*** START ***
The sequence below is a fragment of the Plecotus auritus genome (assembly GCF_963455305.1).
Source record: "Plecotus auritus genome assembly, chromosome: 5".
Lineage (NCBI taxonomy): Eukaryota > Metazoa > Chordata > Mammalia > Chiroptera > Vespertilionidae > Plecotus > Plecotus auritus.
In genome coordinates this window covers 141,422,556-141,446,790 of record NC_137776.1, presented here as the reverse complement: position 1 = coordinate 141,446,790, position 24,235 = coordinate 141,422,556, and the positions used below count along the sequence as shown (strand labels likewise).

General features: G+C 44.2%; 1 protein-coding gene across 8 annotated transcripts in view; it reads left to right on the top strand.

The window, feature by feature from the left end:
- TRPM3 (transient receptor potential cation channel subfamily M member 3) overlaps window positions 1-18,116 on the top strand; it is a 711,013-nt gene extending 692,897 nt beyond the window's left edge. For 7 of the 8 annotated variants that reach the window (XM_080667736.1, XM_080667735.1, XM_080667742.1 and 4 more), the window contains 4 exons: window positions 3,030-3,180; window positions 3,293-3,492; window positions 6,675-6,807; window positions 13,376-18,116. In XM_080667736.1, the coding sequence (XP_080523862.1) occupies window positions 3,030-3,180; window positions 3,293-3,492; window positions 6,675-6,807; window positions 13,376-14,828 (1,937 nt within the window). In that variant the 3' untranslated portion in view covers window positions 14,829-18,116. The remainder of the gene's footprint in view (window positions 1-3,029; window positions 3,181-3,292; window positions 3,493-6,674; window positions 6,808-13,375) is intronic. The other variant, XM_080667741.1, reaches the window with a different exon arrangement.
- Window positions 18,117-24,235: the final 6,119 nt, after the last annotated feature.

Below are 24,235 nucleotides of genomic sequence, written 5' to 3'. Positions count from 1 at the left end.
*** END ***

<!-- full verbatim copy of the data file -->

The sequence below is a fragment of the Plecotus auritus genome (assembly GCF_963455305.1).
Source record: "Plecotus auritus genome assembly, chromosome: 5".
Lineage (NCBI taxonomy): Eukaryota > Metazoa > Chordata > Mammalia > Chiroptera > Vespertilionidae > Plecotus > Plecotus auritus.
In genome coordinates this window covers 141,422,556-141,446,790 of record NC_137776.1, presented here as the reverse complement: position 1 = coordinate 141,446,790, position 24,235 = coordinate 141,422,556, and the positions used below count along the sequence as shown (strand labels likewise).

General features: G+C 44.2%; 1 protein-coding gene across 8 annotated transcripts in view; it reads left to right on the top strand.

The window, feature by feature from the left end:
- TRPM3 (transient receptor potential cation channel subfamily M member 3) overlaps window positions 1-18,116 on the top strand; it is a 711,013-nt gene extending 692,897 nt beyond the window's left edge. For 7 of the 8 annotated variants that reach the window (XM_080667736.1, XM_080667735.1, XM_080667742.1 and 4 more), the window contains 4 exons: window positions 3,030-3,180; window positions 3,293-3,492; window positions 6,675-6,807; window positions 13,376-18,116. In XM_080667736.1, the coding sequence (XP_080523862.1) occupies window positions 3,030-3,180; window positions 3,293-3,492; window positions 6,675-6,807; window positions 13,376-14,828 (1,937 nt within the window). In that variant the 3' untranslated portion in view covers window positions 14,829-18,116. The remainder of the gene's footprint in view (window positions 1-3,029; window positions 3,181-3,292; window positions 3,493-6,674; window positions 6,808-13,375) is intronic. The other variant, XM_080667741.1, reaches the window with a different exon arrangement.
- Window positions 18,117-24,235: the final 6,119 nt, after the last annotated feature.

Below are 24,235 nucleotides of genomic sequence, written 5' to 3'. Positions count from 1 at the left end.